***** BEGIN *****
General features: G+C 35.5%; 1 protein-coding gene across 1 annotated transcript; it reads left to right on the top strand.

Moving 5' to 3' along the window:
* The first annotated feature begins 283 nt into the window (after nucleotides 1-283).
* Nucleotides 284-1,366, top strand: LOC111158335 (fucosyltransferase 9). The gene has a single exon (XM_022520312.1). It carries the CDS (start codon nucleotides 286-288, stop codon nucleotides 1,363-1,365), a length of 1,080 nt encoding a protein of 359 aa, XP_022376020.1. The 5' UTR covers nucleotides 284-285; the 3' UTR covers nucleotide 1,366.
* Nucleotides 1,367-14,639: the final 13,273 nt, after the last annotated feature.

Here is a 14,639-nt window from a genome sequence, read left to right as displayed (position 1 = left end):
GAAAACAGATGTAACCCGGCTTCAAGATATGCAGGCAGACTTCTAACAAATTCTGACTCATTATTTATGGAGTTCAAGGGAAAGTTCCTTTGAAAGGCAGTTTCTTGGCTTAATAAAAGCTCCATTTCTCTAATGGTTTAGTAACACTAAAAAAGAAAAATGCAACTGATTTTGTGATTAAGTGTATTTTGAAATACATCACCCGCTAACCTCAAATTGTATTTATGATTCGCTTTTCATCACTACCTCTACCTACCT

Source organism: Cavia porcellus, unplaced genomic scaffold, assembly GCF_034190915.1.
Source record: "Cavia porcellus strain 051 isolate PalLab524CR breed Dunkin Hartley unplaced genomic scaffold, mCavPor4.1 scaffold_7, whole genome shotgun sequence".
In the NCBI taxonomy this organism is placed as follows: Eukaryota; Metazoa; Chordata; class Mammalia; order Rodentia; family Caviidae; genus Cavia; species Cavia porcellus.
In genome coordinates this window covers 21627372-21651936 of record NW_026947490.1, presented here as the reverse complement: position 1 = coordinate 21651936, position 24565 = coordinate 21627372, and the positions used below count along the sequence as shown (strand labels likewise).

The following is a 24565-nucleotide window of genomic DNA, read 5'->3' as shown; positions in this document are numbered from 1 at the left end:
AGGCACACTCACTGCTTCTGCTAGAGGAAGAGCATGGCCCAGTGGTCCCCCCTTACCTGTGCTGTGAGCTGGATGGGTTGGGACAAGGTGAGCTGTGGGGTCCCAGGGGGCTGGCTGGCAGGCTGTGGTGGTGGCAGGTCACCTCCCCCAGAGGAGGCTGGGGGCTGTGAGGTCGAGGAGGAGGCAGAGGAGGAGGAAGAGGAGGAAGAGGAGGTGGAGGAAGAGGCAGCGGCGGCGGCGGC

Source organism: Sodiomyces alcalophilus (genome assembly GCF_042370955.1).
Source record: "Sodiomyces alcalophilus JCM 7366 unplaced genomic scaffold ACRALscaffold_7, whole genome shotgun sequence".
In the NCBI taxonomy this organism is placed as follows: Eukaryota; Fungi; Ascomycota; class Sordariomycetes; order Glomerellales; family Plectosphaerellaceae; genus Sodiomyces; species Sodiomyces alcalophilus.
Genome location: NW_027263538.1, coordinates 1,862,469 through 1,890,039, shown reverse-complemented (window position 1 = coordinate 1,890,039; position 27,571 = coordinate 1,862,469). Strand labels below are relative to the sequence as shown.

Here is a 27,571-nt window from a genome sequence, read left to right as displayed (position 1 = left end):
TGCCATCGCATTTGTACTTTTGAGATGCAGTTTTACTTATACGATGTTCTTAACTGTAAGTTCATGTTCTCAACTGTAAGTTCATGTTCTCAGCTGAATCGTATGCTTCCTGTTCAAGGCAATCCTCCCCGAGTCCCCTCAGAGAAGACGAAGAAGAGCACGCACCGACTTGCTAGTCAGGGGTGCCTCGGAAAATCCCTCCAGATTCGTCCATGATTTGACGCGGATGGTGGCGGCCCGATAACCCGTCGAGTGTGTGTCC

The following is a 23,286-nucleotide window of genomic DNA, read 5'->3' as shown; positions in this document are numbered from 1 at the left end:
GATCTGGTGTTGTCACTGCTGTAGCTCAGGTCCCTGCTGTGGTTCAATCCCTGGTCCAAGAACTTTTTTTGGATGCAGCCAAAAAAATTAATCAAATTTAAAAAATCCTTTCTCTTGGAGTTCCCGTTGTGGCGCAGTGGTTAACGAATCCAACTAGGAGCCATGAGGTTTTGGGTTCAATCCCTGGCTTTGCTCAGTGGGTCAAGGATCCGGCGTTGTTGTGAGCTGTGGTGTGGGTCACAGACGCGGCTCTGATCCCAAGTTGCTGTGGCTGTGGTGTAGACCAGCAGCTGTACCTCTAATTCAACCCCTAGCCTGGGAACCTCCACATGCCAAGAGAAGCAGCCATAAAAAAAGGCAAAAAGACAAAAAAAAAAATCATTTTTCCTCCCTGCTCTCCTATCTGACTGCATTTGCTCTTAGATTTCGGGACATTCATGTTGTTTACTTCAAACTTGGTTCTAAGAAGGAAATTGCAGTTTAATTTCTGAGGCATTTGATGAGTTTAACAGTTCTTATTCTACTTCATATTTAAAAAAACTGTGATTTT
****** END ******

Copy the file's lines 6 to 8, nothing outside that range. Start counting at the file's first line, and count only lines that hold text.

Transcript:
Here is a 14,639-nt window from a genome sequence, read left to right as displayed (position 1 = left end):
GAAAACAGATGTAACCCGGCTTCAAGATATGCAGGCAGACTTCTAACAAATTCTGACTCATTATTTATGGAGTTCAAGGGAAAGTTCCTTTGAAAGGCAGTTTCTTGGCTTAATAAAAGCTCCATTTCTCTAATGGTTTAGTAACACTAAAAAAGAAAAATGCAACTGATTTTGTGATTAAGTGTATTTTGAAATACATCACCCGCTAACCTCAAATTGTATTTATGATTCGCTTTTCATCACTACCTCTACCTACCT

Source organism: Cavia porcellus, unplaced genomic scaffold, assembly GCF_034190915.1.